Difference between "?." and "."


“Cleaning” my script I found that I wrote both


and sometimes


Both of the 2 syntaxes are working very well, so I wondered if there is a strong difference between them…?

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?. is used to ask in data structures, . is used to access directly.

For example Sanderling.waitmeasurements () is correct, because anytime the function is there.
but to descend into structure to blabla, is better to ask , because the structure can be null ( you dont have the value there , or you are between dock/undock)
Tests the value of the left-hand operand for null before performing a member access ( ?. ) or index ( ?[] ) operation; returns null if the left-hand operand evaluates to null .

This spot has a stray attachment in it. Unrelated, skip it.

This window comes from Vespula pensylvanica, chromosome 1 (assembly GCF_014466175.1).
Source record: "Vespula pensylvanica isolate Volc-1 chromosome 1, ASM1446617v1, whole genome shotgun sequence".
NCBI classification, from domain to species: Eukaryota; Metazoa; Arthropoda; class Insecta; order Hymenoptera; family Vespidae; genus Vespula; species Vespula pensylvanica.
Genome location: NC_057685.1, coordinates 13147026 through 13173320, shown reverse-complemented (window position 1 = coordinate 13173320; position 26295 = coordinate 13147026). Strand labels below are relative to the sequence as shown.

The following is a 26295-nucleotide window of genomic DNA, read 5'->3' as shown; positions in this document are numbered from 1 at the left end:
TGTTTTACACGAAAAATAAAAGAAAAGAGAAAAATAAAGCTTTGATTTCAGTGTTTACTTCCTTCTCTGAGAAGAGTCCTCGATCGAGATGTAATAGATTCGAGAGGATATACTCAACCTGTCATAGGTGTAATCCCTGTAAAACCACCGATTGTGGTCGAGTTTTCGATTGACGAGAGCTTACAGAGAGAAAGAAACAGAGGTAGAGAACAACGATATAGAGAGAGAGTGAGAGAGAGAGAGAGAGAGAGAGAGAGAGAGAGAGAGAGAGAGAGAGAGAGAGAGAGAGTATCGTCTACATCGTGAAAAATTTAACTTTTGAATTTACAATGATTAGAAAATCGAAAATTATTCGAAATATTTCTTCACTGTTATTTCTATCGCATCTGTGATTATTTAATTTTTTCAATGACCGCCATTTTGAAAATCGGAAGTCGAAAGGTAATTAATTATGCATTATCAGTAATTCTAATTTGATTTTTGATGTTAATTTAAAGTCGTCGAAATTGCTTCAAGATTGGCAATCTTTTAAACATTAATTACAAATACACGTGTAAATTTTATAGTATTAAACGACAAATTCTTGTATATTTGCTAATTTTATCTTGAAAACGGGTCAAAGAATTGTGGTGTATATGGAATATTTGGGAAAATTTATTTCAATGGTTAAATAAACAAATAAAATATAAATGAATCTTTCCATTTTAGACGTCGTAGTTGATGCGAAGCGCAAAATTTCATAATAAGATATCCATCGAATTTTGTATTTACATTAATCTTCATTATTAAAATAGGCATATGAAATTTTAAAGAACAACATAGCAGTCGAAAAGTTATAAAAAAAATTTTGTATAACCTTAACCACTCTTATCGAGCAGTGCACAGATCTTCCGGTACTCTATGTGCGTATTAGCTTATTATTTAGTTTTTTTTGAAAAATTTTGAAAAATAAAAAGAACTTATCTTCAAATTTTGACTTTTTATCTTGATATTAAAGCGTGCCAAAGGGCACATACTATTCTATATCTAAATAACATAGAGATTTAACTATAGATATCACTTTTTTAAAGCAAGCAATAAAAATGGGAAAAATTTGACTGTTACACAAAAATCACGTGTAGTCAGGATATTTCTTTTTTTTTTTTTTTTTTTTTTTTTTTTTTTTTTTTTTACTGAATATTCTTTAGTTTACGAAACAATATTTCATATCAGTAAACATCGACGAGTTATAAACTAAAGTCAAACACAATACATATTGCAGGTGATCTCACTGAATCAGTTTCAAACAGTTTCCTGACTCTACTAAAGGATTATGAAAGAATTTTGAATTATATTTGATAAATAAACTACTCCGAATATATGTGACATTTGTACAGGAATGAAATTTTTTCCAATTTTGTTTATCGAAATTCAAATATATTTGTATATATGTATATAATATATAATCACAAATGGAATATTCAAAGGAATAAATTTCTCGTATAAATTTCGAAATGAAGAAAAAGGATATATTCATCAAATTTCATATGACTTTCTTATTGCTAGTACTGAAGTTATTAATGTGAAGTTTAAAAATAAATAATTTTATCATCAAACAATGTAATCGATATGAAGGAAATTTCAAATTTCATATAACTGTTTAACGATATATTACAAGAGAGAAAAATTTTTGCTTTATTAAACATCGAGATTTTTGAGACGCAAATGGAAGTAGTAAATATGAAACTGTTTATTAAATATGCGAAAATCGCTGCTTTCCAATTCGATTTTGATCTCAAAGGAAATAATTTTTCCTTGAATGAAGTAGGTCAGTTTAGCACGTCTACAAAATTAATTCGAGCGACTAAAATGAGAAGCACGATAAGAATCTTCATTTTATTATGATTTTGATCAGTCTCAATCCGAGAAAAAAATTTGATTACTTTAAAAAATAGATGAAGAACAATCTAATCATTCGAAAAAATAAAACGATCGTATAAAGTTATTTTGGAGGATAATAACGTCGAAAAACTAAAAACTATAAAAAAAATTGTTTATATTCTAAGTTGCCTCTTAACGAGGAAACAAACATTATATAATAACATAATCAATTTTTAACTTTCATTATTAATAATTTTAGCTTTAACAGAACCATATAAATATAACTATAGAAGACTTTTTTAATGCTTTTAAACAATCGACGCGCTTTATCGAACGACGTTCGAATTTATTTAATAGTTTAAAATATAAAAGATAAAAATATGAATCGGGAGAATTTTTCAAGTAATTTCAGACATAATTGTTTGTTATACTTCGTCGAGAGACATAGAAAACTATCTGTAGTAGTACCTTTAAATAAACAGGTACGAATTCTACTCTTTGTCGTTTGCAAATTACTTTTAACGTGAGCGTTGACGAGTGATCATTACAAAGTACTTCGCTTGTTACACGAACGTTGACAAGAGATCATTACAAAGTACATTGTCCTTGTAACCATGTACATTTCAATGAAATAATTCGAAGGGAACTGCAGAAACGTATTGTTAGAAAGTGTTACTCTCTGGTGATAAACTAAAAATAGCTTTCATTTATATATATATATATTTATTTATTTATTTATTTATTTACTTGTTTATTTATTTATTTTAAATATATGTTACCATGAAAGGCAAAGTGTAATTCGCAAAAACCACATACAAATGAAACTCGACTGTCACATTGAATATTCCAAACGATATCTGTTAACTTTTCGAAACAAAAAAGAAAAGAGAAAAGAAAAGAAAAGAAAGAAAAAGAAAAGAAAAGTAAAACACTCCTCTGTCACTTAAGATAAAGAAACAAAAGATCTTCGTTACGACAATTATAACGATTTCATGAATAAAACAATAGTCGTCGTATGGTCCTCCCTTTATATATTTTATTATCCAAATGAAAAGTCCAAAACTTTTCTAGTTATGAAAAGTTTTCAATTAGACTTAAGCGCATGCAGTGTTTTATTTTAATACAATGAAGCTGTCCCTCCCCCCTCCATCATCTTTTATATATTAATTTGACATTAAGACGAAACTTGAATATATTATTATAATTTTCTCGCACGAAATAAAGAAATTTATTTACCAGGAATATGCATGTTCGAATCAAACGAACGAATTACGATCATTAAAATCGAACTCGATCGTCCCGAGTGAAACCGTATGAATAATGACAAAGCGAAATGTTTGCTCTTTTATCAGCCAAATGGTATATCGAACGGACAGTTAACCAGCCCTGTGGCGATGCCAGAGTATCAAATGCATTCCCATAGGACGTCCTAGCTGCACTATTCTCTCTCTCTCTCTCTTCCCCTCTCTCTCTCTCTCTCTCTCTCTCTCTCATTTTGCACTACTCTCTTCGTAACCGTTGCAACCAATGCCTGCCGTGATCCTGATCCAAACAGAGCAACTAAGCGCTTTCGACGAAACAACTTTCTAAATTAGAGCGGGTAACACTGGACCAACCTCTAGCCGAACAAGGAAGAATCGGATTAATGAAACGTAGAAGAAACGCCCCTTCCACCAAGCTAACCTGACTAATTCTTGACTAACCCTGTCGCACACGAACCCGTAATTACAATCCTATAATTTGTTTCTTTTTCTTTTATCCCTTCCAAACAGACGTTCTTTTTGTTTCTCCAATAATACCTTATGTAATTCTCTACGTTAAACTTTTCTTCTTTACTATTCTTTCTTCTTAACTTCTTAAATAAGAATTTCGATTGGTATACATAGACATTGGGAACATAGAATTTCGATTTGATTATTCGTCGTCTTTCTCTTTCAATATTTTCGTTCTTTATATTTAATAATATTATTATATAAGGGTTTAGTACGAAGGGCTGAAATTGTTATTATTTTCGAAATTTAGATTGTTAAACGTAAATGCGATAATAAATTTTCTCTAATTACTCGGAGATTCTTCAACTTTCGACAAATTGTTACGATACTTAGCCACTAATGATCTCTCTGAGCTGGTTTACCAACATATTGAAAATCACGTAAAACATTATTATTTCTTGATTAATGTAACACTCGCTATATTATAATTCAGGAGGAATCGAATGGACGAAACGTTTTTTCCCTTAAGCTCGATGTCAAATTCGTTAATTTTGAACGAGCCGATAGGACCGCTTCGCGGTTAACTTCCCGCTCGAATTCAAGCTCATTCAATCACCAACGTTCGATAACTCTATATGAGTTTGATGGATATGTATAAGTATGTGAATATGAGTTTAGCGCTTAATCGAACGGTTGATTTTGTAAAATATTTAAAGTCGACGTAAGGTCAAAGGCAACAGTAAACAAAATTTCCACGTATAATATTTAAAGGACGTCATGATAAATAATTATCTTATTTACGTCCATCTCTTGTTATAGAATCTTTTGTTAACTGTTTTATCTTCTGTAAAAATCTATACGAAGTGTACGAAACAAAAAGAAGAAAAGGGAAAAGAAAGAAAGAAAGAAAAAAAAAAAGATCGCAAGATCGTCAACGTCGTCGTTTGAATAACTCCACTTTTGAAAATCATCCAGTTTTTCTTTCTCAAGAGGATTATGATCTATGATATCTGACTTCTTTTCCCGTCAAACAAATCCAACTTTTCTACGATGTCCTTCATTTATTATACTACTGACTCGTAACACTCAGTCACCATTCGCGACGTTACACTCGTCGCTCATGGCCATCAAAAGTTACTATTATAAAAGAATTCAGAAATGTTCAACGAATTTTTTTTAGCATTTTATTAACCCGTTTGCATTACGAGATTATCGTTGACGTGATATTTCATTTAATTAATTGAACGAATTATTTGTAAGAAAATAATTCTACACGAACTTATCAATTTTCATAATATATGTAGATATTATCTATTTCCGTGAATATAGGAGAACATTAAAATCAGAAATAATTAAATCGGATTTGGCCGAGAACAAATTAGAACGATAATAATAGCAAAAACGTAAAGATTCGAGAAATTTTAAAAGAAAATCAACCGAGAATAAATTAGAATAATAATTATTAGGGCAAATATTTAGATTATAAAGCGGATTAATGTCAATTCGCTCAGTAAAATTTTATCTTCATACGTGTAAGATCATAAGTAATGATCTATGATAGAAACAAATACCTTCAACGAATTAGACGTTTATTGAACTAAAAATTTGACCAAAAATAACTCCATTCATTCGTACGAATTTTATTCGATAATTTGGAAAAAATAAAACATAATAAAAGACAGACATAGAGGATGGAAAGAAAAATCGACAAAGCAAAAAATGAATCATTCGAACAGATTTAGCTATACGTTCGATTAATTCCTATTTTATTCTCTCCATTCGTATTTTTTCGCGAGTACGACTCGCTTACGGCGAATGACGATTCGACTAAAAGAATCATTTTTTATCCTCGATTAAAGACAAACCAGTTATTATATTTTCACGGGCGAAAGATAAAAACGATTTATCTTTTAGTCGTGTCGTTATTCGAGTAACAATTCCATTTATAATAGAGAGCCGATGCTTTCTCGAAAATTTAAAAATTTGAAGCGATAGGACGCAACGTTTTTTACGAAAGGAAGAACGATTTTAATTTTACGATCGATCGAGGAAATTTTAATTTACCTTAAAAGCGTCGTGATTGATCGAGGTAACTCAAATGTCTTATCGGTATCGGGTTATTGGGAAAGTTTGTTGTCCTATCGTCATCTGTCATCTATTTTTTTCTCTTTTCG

These operators help you write less code to handle null checks, especially for descending into data structures.
next, the “.”
Use . to form a qualified name to access a type within a namespace, as the following code shows:

System.Collections.Generic.IEnumerable<int> numbers = new int[] { 1, 2, 3 };

Use the using directive to make the use of qualified names optional.

  • Use . to access type members, static and non-static, as the following code shows:
var constants = new List<double>();

more about operators :slight_smile:

Thanks, I didn’t find that microsoft page when I made my researchs… :sweat:

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? is used for nullable elements, means you’ll receive NULL if something is NULL instead of FALSE in case of just .
and you can’t use ? on elements which are not nullable … but in general it’s doing almost the same